Camel Sculpture by Laura Kanari | Tjanpi Desert Weavers
This exquisite Camel Sculpture draws on the traditional practice of making manguri rings - a ring worn on the head made of woven grasses and cloth. Working with fibre in this way has become a fundamental part of Central and Western desert culture. Here we see traditional techniques re-imagined using a mix of traditional and contemporary materials - including wool! The result is a strikingly bold and colourful sculptural piece with layers of historical significance.
Laura Kanari is a Pitjantjatjara woman from Pipalyatjara, SA. Laura began making Tjanpi in 2018, making lovely strong baskets before branching out into woven sculptures such as this Camel. Laura's mother used to make baskets and Laura learn by watching her.
Tjanpi Desert Weavers is a social enterprise of the Ngaanyatjarra Pitjantjatjara Yakunytjatjara (NPY) Women’s Council, working with women in the remote Central and Western desert regions who earn an income from contemporary fibre art. Tjanpi (meaning grass in Pitjantjatjara language) represents over 400 Anangu/Yarnangu women artists from 26 remote communities on the NPY lands.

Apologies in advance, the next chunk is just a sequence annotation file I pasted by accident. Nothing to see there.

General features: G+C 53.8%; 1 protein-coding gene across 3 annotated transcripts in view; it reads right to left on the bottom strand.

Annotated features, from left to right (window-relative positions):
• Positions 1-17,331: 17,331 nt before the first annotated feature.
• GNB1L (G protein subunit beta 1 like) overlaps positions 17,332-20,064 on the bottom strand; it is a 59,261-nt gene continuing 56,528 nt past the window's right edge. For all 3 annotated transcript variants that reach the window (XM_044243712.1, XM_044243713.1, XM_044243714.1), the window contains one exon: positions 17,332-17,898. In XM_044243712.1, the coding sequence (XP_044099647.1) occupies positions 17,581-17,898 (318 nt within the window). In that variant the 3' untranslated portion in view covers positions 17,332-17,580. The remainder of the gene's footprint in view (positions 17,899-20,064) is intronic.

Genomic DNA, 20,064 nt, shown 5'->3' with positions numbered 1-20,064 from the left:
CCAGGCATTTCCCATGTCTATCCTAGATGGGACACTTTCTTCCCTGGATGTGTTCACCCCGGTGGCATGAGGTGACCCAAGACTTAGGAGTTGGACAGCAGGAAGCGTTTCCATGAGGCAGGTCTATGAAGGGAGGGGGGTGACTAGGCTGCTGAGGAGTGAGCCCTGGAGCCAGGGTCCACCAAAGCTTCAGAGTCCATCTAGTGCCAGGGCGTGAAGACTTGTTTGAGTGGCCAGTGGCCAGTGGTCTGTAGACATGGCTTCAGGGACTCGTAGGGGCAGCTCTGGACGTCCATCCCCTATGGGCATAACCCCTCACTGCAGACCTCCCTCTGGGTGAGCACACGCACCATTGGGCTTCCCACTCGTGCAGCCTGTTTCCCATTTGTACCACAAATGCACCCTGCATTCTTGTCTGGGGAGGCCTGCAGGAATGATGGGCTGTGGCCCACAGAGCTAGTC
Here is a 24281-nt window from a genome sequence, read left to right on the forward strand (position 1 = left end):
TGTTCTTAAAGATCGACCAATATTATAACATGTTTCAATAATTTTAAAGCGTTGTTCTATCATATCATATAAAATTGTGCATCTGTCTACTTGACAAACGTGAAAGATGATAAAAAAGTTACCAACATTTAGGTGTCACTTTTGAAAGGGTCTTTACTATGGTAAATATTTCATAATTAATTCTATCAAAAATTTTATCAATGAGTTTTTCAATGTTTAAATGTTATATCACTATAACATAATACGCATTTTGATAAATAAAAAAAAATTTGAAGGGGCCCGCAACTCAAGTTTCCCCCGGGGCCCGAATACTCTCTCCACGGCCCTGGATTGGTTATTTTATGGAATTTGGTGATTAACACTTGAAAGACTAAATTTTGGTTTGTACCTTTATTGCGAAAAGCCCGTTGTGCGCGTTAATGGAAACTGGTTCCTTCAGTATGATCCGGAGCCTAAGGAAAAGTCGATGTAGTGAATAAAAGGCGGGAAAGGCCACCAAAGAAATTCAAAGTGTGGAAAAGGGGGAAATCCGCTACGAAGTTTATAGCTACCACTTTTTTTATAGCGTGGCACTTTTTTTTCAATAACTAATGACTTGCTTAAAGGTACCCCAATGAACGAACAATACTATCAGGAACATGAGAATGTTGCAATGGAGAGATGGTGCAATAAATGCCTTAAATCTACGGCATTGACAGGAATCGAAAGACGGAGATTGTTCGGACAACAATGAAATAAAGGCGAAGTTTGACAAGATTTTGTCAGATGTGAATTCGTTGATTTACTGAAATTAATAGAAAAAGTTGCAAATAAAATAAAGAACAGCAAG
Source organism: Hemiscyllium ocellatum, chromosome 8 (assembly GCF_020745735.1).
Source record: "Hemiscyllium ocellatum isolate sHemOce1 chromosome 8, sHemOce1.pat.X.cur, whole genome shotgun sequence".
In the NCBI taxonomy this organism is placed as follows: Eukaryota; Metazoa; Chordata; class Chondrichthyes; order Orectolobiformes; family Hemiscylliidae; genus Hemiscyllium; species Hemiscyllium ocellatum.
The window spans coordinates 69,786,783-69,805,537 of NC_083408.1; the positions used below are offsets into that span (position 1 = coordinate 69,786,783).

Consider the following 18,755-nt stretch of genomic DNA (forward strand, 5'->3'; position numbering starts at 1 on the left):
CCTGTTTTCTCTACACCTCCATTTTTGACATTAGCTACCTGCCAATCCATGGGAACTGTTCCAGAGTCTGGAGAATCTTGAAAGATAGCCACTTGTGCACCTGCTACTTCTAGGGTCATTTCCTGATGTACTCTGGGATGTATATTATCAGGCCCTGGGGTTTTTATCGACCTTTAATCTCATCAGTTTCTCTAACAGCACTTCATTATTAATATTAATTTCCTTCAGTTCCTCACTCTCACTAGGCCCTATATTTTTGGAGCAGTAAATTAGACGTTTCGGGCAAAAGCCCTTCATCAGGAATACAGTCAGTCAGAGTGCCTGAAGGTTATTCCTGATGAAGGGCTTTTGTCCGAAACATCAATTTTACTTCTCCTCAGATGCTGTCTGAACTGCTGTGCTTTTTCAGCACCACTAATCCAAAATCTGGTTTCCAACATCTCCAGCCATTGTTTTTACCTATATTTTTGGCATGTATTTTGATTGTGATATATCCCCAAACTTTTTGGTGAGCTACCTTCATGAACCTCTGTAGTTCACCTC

Tjanpi artists use native grasses to make spectacular contemporary fibre art, weaving beautiful baskets and sculptures and displaying endless creativity and inventiveness. Tjanpi embodies the energies and rhythms of Country, culture and community. The shared stories, skills and experiences of this wide-reaching network of mothers, daughters, aunties, sisters and grandmothers form the bloodline of the desert weaving phenomenon and have fuelled Tjanpi’s rich history of collaborative practice.
You can view other works by Tjanpi Desert Weaver by clicking here.
Materials: Tjanpi (dry harvested grass), wool, raffia
Size: 40 (L) x 28 (H) x 19cm (W)
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